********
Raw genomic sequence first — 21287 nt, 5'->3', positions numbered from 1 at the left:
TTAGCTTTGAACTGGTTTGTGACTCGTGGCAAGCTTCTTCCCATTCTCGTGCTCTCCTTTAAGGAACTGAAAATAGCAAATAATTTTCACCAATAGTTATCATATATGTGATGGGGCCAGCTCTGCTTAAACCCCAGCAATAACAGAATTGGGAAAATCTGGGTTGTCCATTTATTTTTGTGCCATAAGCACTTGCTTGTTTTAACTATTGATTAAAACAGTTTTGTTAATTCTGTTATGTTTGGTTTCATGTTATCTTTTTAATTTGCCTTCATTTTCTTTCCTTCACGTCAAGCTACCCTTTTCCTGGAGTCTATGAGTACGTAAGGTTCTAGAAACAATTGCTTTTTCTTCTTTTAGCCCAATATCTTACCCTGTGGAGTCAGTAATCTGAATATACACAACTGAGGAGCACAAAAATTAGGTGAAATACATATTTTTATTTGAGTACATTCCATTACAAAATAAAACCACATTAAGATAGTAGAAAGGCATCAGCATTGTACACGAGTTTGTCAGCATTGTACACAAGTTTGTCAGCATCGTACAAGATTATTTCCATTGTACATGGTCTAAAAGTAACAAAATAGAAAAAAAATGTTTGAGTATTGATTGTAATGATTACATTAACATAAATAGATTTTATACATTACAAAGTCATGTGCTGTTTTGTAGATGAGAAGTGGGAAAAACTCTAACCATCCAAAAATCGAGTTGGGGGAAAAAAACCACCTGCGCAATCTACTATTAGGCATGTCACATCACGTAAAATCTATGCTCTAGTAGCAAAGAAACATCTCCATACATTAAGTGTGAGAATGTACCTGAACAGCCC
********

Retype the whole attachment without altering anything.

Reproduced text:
Raw genomic sequence first — 21287 nt, 5'->3', positions numbered from 1 at the left:
TTAGCTTTGAACTGGTTTGTGACTCGTGGCAAGCTTCTTCCCATTCTCGTGCTCTCCTTTAAGGAACTGAAAATAGCAAATAATTTTCACCAATAGTTATCATATATGTGATGGGGCCAGCTCTGCTTAAACCCCAGCAATAACAGAATTGGGAAAATCTGGGTTGTCCATTTATTTTTGTGCCATAAGCACTTGCTTGTTTTAACTATTGATTAAAACAGTTTTGTTAATTCTGTTATGTTTGGTTTCATGTTATCTTTTTAATTTGCCTTCATTTTCTTTCCTTCACGTCAAGCTACCCTTTTCCTGGAGTCTATGAGTACGTAAGGTTCTAGAAACAATTGCTTTTTCTTCTTTTAGCCCAATATCTTACCCTGTGGAGTCAGTAATCTGAATATACACAACTGAGGAGCACAAAAATTAGGTGAAATACATATTTTTATTTGAGTACATTCCATTACAAAATAAAACCACATTAAGATAGTAGAAAGGCATCAGCATTGTACACGAGTTTGTCAGCATTGTACACAAGTTTGTCAGCATCGTACAAGATTATTTCCATTGTACATGGTCTAAAAGTAACAAAATAGAAAAAAAATGTTTGAGTATTGATTGTAATGATTACATTAACATAAATAGATTTTATACATTACAAAGTCATGTGCTGTTTTGTAGATGAGAAGTGGGAAAAACTCTAACCATCCAAAAATCGAGTTGGGGGAAAAAAACCACCTGCGCAATCTACTATTAGGCATGTCACATCACGTAAAATCTATGCTCTAGTAGCAAAGAAACATCTCCATACATTAAGTGTGAGAATGTACCTGAACAGCCC